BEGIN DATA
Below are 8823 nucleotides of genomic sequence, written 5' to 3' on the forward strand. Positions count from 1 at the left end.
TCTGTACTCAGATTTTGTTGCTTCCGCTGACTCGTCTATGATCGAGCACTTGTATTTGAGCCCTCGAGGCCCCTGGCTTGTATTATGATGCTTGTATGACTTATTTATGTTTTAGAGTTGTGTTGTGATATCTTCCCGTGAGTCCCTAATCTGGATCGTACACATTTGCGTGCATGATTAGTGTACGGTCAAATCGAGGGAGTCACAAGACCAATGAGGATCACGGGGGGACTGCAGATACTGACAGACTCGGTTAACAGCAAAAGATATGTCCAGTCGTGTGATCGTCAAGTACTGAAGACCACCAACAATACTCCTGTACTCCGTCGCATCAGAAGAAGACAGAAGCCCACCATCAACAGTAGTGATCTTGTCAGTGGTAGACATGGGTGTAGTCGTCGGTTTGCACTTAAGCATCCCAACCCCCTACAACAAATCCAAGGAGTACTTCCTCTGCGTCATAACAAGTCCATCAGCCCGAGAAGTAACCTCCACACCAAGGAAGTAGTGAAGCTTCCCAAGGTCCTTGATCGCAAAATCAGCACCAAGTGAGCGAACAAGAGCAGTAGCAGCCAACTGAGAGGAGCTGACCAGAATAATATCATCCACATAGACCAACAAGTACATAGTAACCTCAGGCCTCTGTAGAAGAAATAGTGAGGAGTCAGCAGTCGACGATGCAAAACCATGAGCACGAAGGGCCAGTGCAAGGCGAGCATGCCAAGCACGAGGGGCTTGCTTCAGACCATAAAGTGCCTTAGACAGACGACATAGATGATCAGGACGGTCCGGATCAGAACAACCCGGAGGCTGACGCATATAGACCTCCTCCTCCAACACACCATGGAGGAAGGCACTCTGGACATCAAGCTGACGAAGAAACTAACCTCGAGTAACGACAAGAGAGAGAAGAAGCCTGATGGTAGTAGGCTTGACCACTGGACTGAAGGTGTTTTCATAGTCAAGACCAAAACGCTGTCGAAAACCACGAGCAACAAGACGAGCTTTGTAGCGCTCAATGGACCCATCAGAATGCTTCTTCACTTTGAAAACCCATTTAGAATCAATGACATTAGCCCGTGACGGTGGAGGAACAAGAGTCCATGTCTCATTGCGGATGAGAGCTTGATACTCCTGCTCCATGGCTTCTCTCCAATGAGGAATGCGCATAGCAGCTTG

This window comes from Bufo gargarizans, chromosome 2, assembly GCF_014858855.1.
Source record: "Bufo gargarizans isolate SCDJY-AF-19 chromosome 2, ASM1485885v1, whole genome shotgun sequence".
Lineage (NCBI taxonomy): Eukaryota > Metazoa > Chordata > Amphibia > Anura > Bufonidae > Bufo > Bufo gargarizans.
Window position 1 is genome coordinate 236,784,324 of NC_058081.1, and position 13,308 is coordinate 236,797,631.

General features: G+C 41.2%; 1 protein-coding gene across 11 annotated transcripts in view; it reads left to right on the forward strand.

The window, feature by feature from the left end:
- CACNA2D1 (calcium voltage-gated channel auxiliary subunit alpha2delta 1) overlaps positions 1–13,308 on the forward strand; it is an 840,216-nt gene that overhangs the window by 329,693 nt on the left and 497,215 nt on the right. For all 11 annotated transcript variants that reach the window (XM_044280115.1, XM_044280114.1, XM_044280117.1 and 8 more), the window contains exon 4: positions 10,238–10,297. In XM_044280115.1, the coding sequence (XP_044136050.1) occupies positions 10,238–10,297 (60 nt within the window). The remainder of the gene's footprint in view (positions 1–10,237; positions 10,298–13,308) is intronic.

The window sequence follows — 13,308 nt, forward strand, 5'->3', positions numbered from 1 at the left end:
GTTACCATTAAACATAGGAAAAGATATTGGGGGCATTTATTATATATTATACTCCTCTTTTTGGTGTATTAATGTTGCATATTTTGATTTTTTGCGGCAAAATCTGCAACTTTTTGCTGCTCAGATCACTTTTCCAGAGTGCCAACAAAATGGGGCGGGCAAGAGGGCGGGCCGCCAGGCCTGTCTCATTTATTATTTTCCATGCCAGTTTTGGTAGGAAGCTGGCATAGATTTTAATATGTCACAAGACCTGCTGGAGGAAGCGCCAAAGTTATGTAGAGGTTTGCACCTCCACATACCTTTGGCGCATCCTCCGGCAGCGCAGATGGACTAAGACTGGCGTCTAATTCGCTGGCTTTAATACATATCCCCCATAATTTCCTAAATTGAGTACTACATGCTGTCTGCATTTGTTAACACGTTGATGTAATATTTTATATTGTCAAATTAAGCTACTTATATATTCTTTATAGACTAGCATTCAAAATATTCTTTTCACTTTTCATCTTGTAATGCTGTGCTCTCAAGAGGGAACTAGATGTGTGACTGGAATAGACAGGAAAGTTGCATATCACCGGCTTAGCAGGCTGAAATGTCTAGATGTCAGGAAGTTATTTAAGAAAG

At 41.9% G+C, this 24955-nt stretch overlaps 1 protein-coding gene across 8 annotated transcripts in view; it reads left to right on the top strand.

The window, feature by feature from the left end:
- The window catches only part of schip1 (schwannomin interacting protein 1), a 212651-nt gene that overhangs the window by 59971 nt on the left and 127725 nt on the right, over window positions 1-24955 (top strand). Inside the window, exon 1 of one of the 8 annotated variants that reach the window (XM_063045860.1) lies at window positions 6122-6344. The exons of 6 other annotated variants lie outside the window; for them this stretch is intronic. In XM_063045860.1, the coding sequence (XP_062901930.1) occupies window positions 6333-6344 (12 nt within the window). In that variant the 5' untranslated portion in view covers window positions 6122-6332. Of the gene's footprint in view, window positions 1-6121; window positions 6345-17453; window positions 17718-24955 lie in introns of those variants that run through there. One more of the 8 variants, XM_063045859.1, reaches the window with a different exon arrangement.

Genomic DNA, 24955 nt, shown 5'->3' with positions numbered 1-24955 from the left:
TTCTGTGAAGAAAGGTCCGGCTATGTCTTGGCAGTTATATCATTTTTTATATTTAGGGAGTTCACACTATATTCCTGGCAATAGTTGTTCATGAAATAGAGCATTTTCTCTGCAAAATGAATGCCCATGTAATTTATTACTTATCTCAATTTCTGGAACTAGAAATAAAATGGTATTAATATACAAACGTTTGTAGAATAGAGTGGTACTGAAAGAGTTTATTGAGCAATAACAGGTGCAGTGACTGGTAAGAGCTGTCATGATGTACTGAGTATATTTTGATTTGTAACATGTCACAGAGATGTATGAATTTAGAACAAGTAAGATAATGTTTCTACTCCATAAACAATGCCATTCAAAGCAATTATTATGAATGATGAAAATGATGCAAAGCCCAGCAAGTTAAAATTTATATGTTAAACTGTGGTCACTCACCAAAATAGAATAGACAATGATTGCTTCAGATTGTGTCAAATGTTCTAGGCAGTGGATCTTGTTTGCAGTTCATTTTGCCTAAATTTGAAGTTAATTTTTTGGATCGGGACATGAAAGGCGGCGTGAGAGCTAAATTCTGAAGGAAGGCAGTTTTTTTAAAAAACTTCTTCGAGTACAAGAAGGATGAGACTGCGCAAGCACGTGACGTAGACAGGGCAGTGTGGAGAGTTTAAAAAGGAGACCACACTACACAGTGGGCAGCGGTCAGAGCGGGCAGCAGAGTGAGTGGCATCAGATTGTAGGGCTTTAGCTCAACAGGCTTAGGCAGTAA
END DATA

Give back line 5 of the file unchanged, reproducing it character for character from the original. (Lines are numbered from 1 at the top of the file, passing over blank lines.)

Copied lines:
Lineage (NCBI taxonomy): Eukaryota > Metazoa > Chordata > Amphibia > Anura > Bufonidae > Bufo > Bufo gargarizans.